She cites the master bathroom as an example of this design philosophy, where she aimed to balance cleanliness with warmth. “In the master bath, we melded the principles of Shaker simplicity with the ethos of modern detailing. We kept the envelope of the master bath the same but gutted it to make it more usable and appropriate to the human scale. We added a two-person shower (before there was only a tub and no shower) and privacy closet for the toilet. This transformed it from an awkwardly scaled and oddly uncomfortable bathroom into a sophisticated and efficient bathroom.”
Only essential materials were used, with clean details and few embellishments. Gray Italian limestone throughout the room brightens the space and creates a spa-like oasis. A custom-built, ramp-sink vanity appears to be formed from a single block of stone as it floats against the wall. The woodwork for the vanity cabinets, medicine cabinet, and light valance was made from custom-stained ash. Loose stone surrounding the freestanding oval bathtub (by Waterworks) is the same gray as the limestone but introduces a new texture to the bathroom. The pebbles also bring the outdoors in and serve the functional purpose of preventing slippage: puddles of water drain through the stone, into a copper pan, and out a secondary drain, leaving the surface relatively dry.
In the kitchen, Eoyang again wanted to connect the space to the outdoors without sacrificing usability. “A kitchen this large was begging to be used for parties and professional catering, so we needed to remain honest about the functional needs of a chef,” she says. She reconfigured the layout to offer easy paths of travel among all the important appliances—refrigerator, sink, and stove—in addition to a clear path to the dining area. She defined specific zones for socialization, which included building a breakfast bar at the end of the island that takes advantage of the city views. Concrete countertops and stainless steel appliances reflect what Eoyang calls “monolithic modernity,” but a custom-made dining set and bar stools integrate the historic bones of the house with the clean, modern lines throughout the kitchen.
For the kitchen and the bathrooms, Eoyang selected quality materials and fixtures that were “neither sterile nor overwrought; approachable yet delightful to use.” The hardware, from the curtain rods to the custom-designed tiebacks to the sconces, was designed by Jonathan Browning Studios in San Francisco, and Eoyang chose them to suggest permanence and heft, with only a few subtle flourishes. Faucets and shower fixtures were made in Germany by Dornbracht while the tiles throughout the bathroom are from Daltile.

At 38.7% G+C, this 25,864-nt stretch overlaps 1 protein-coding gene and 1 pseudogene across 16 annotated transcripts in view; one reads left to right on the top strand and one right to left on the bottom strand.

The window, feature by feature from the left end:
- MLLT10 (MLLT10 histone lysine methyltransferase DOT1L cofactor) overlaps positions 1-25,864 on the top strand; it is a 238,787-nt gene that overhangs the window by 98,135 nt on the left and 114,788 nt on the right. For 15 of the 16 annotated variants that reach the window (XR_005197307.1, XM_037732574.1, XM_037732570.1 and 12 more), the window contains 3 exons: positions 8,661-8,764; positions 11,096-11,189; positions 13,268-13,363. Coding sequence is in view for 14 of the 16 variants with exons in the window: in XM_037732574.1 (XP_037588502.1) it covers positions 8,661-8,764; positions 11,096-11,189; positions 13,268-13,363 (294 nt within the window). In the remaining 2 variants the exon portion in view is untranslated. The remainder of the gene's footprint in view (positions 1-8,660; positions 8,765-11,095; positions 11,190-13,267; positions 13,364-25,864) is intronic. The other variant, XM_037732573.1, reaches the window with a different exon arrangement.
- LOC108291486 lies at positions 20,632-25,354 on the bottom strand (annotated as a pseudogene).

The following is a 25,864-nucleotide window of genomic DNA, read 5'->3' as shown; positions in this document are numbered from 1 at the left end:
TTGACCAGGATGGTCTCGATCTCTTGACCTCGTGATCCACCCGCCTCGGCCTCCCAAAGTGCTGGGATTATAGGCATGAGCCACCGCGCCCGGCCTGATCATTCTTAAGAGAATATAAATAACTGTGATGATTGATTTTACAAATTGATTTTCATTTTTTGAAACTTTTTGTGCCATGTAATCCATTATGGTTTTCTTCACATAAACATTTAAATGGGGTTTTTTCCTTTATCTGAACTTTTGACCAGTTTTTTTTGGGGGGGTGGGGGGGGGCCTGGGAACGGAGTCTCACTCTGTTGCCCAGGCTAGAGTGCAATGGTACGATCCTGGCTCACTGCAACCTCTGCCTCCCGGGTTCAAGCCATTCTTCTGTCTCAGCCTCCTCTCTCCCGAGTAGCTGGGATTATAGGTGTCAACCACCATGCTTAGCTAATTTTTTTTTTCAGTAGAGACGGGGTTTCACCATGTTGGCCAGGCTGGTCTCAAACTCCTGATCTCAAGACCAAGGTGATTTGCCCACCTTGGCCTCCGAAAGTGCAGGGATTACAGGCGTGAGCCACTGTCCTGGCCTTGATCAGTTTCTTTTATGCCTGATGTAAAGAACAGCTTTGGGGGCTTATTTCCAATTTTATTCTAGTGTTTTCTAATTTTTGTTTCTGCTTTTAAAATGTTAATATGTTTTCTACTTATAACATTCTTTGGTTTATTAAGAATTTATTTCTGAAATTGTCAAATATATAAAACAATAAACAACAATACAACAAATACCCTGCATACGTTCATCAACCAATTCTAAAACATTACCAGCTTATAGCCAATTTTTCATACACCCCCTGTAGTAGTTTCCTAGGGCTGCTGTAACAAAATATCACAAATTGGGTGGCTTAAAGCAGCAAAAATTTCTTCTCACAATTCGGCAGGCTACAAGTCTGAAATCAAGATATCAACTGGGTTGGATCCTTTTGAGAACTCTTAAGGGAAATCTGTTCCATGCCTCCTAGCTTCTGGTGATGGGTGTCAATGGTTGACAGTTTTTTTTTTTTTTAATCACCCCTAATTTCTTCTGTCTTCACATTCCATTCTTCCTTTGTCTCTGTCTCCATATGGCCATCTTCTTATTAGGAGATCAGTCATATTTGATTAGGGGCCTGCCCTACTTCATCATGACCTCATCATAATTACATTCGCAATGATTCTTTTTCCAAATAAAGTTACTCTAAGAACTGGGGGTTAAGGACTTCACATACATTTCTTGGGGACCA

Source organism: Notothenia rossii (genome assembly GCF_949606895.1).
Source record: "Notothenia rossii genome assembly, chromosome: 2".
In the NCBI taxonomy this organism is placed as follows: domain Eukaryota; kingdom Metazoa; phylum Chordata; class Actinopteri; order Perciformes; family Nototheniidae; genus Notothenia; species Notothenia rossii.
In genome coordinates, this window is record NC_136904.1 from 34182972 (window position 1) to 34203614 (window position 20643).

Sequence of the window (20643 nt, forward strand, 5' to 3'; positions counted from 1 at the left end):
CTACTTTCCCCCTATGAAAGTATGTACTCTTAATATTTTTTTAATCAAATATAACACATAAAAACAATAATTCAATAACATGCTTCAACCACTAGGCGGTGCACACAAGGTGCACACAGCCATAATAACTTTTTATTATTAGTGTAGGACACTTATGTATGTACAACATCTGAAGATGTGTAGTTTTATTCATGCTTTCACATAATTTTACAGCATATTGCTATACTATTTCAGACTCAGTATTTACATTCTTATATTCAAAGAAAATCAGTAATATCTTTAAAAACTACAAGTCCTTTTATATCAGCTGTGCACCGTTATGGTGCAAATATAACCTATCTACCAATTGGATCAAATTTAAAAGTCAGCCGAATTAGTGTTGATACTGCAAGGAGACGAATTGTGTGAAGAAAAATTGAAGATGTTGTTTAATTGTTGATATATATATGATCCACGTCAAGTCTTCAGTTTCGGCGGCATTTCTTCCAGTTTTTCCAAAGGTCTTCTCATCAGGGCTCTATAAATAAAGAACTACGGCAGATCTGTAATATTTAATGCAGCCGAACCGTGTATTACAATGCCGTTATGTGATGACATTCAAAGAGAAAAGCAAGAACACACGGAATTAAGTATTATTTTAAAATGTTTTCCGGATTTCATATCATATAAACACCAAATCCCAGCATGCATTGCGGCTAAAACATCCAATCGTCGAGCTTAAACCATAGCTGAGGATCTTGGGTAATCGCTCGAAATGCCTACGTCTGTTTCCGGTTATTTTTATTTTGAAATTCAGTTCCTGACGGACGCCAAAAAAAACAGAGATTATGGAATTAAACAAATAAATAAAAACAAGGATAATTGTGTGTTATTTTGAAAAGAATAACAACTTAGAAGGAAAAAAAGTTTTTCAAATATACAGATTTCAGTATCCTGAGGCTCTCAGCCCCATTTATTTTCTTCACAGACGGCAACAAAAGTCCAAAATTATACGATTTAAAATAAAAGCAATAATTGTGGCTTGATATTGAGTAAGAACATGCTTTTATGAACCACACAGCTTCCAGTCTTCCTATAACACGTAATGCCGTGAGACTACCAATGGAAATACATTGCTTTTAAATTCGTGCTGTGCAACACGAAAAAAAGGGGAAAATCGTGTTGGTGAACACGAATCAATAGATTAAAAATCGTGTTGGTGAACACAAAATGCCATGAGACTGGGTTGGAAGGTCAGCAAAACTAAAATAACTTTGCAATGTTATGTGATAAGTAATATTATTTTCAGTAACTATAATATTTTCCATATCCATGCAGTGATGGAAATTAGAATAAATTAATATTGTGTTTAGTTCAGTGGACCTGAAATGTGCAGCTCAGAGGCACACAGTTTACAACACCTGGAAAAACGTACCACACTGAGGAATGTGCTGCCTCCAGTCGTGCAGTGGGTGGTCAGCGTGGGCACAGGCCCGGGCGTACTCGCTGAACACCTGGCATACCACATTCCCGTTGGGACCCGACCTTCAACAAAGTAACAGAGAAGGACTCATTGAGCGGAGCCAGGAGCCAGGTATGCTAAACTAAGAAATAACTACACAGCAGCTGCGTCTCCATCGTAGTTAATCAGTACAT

On the exterior of the estate, too, Eoyang continued the minimalist approach. The homeowners requested “no-fuss” instead of “overly manicured” landscaping. They wanted trees, bushes, and flowers that were indigenous to the area. The existing planting plan was maintained to encourage the vegetation to mature and grow in over time. Hydrangeas, rose bushes, and summer-flowering perennials were nursed back to health while sea grass was added to help prevent erosion and mask retaining walls.
For the home’s furnishings, Eoyang worked closely with her clients to blend new and old. She used their existing collection of Art Deco and Asian-influenced antiques alongside new, eclectic pieces. Sparse furniture and accessories ensure that the space does not feel weighed down. “The client responded well to keeping things uncluttered and well organized throughout the house, despite its spacious volumes,” she says. “We kept the décor minimal and the detailing crisp, using white walls as a backdrop and a sparing placement of furniture. The custom cantilevered shelves are kept well stocked with collections of art catalogs and keepsakes, but always with room to breathe.” The living room uses light blue and dark brown tones, accented by antique marble-inlay side tables and drawings donated from a family member’s collection.
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The homeowner says that the concept of Shaker simplicity pairs nicely with her Chinese furniture because they share one principle in common: “clean, elegant lines that are timeless—not dull or boring in the least. Because the lines are ‘spare,’ almost any additional decorative accent will work and really show the mark or style of the owner. It’s like ink calligraphy—simple and strong with fine lines.”
In order to add a little Shaker simplicity to your own home, Eoyang recommends, “Be strict and honest about usability and function. Delight can often be had from something that meets its needs in an absolutely perfect, simple way.